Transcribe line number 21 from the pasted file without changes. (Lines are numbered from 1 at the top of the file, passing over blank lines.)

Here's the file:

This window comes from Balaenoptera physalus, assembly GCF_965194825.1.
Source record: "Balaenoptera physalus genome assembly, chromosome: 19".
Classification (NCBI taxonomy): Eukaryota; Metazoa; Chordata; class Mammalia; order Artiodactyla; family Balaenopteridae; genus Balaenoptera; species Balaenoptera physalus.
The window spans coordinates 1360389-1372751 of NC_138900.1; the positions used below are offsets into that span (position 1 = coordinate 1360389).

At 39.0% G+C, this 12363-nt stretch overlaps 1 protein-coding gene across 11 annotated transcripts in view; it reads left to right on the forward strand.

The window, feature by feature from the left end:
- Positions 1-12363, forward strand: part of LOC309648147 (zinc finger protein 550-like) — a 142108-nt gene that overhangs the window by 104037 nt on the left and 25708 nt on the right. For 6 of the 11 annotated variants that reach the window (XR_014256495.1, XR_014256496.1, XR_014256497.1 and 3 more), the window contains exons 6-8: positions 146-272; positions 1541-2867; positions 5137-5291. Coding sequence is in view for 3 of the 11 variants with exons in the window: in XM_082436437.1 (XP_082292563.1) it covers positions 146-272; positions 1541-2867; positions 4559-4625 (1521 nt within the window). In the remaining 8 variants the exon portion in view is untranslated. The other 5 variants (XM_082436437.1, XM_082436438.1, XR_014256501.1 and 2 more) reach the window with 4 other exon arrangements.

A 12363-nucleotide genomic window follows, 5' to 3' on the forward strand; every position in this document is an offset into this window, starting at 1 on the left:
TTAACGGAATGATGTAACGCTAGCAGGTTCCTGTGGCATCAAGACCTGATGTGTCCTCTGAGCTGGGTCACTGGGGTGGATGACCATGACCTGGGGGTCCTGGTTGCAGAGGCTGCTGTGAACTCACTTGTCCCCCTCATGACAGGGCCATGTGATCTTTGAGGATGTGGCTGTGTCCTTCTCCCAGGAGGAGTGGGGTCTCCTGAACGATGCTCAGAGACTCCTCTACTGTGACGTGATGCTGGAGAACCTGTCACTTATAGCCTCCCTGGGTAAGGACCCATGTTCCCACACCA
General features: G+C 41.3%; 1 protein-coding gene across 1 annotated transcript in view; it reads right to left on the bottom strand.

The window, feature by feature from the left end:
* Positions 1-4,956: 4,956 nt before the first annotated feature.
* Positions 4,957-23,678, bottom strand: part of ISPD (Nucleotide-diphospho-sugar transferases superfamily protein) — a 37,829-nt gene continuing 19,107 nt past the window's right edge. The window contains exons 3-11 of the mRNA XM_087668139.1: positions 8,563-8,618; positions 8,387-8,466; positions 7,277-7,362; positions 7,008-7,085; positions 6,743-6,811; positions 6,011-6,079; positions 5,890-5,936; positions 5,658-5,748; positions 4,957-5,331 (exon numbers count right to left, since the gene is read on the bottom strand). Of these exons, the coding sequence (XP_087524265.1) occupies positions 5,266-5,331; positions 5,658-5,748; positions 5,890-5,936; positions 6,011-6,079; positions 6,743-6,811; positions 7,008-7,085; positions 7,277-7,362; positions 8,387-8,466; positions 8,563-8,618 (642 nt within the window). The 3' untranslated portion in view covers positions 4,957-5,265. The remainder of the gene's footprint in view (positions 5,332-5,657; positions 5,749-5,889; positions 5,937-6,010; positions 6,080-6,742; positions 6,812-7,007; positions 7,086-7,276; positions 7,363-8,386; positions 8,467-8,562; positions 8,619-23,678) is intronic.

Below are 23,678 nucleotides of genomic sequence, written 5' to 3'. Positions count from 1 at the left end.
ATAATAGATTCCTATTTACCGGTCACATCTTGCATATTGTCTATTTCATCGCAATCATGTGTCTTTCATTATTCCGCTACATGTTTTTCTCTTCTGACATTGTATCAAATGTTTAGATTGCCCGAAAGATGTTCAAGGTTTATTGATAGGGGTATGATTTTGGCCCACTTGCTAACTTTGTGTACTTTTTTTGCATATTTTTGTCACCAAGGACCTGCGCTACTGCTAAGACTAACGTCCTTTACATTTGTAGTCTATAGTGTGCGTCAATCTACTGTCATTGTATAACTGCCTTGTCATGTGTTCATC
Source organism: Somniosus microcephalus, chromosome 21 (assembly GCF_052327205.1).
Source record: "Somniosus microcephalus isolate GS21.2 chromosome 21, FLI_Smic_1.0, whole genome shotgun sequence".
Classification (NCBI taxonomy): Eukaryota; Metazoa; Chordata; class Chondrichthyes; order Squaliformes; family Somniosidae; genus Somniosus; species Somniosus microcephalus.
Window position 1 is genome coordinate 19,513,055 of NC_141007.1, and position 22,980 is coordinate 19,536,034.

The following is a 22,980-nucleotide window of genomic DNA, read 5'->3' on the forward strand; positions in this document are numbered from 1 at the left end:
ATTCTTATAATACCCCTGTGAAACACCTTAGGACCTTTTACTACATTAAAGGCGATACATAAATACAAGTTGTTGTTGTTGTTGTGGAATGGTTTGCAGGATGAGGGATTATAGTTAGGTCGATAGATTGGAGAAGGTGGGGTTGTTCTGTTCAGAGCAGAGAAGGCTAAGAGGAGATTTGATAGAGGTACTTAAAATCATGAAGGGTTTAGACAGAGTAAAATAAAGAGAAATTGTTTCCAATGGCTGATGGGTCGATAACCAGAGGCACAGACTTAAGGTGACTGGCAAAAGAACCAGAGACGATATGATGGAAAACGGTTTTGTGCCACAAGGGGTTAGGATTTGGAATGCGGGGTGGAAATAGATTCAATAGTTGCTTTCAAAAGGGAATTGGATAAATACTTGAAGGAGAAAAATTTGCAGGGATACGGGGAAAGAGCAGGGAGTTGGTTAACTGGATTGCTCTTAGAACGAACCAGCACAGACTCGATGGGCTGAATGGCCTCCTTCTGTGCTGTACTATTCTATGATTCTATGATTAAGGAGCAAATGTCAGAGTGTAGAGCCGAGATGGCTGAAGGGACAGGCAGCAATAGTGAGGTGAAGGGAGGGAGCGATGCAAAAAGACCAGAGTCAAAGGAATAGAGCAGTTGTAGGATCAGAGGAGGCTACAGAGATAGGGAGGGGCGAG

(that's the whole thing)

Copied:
ATTCTTATAATACCCCTGTGAAACACCTTAGGACCTTTTACTACATTAAAGGCGATACATAAATACAAGTTGTTGTTGTTGTTGTGGAATGGTTTGCAGGATGAGGGATTATAGTTAGGTCGATAGATTGGAGAAGGTGGGGTTGTTCTGTTCAGAGCAGAGAAGGCTAAGAGGAGATTTGATAGAGGTACTTAAAATCATGAAGGGTTTAGACAGAGTAAAATAAAGAGAAATTGTTTCCAATGGCTGATGGGTCGATAACCAGAGGCACAGACTTAAGGTGACTGGCAAAAGAACCAGAGACGATATGATGGAAAACGGTTTTGTGCCACAAGGGGTTAGGATTTGGAATGCGGGGTGGAAATAGATTCAATAGTTGCTTTCAAAAGGGAATTGGATAAATACTTGAAGGAGAAAAATTTGCAGGGATACGGGGAAAGAGCAGGGAGTTGGTTAACTGGATTGCTCTTAGAACGAACCAGCACAGACTCGATGGGCTGAATGGCCTCCTTCTGTGCTGTACTATTCTATGATTCTATGATTAAGGAGCAAATGTCAGAGTGTAGAGCCGAGATGGCTGAAGGGACAGGCAGCAATAGTGAGGTGAAGGGAGGGAGCGATGCAAAAAGACCAGAGTCAAAGGAATAGAGCAGTTGTAGGATCAGAGGAGGCTACAGAGATAGGGAGGGGCGAG